Objective: To examine the social-emotional problems and competencies of toddlers who evidenced lags in expressive language without concomitant receptive language delays.
Method: Maternal report and observation of 14 "late-talking" toddlers was compared with that of 14 control toddlers. Participants were selected on the basis of maternal report of vocabulary production with the MacArthur Communicative Development Inventory Short Forms and by direct assessment with the Mullen Scales of Early Learning. Social-emotional functioning was assessed with the Infant-Toddler Social and Emotional Assessment, the Child Behavior Checklist 1.5-5, and the Vineland Adaptive Behavior Scales-Expanded Form. Toddler affect was observed using the Parent-Child Early Relational Assessment. The Parenting Stress Index Short Form was used to assess maternal stress.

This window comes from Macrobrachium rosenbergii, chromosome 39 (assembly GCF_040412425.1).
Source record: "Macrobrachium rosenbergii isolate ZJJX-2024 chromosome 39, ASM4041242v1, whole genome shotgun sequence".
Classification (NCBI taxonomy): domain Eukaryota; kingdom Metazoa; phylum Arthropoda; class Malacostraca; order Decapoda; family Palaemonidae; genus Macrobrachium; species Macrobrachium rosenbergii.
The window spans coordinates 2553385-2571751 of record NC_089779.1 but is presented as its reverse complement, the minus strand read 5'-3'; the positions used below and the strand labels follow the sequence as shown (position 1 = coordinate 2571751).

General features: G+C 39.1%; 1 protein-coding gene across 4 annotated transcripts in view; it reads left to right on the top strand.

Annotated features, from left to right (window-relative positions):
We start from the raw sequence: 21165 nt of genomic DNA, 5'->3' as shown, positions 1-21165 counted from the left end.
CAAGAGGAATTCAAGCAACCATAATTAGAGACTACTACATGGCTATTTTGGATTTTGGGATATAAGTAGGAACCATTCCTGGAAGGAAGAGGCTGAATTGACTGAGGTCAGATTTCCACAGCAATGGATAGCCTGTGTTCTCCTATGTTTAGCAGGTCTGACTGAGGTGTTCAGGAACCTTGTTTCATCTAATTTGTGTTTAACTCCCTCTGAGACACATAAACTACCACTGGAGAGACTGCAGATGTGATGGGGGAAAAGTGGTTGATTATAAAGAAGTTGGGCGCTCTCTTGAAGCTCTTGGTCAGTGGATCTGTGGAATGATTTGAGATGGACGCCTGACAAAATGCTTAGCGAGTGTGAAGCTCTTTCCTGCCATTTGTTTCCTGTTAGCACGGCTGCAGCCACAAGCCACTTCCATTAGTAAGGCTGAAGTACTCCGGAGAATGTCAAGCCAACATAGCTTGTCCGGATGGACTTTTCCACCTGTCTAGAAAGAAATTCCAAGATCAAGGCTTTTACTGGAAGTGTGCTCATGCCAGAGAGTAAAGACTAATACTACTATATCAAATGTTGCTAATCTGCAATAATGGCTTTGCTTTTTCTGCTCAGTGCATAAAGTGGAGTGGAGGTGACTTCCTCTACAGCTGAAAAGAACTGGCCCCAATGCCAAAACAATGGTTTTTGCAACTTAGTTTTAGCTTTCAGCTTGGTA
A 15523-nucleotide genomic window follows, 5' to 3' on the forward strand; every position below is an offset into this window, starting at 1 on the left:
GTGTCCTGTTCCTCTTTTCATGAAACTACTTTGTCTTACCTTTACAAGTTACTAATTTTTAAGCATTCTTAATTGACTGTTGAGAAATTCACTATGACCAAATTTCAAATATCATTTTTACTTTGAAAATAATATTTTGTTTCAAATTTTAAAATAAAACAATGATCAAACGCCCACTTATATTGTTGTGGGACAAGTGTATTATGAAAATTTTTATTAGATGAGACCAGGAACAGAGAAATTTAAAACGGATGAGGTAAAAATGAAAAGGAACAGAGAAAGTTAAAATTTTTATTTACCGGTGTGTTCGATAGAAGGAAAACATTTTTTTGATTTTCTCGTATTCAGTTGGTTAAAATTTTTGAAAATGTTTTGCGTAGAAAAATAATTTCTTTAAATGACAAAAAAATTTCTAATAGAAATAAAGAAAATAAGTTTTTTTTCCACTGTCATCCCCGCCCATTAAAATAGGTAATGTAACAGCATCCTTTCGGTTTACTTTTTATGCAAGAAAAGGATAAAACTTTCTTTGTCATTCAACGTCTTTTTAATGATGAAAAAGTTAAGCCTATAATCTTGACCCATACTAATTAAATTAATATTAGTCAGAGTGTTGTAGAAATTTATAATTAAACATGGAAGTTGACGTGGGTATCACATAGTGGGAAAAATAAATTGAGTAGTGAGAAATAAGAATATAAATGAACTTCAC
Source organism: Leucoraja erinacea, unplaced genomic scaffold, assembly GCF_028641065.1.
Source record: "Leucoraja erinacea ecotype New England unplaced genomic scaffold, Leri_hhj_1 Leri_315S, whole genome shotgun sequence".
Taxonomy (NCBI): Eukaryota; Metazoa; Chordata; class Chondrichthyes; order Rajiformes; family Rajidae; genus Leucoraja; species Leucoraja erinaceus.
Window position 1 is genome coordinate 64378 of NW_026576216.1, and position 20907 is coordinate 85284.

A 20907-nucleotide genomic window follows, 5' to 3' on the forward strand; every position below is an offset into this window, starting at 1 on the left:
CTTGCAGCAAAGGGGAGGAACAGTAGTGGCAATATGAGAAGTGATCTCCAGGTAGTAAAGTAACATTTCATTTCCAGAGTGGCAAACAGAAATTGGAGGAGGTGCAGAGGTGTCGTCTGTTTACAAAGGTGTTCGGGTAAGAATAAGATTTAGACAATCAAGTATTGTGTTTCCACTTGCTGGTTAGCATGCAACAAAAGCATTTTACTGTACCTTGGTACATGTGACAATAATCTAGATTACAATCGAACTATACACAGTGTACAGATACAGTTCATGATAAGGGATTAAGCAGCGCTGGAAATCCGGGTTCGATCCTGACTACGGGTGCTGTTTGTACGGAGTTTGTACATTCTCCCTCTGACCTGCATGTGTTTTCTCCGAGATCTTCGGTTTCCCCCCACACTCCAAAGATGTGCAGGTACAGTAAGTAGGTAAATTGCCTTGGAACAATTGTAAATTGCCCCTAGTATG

Results: Late talkers were rated higher in depression/withdrawal and lower in social relatedness, pretend play/imitation, and compliance on the Infant-Toddler Social and Emotional Assessment and more withdrawn on the Child Behavior Checklist than controls. Observation indicated late talkers were more serious, more depressed/withdrawn, and less interested in play. Late talkers were reported to be lower in socialization on the Vineland. Mothers of late talkers endorsed higher parent-child dysfunction on the Parenting Stress Index. No differences were found for externalizing behaviors or peer relationships.
Conclusions: Early lags in expressive language are associated with poor social-emotional adjustment. Intervention may ameliorate difficulty in linguistic and social-emotional functioning.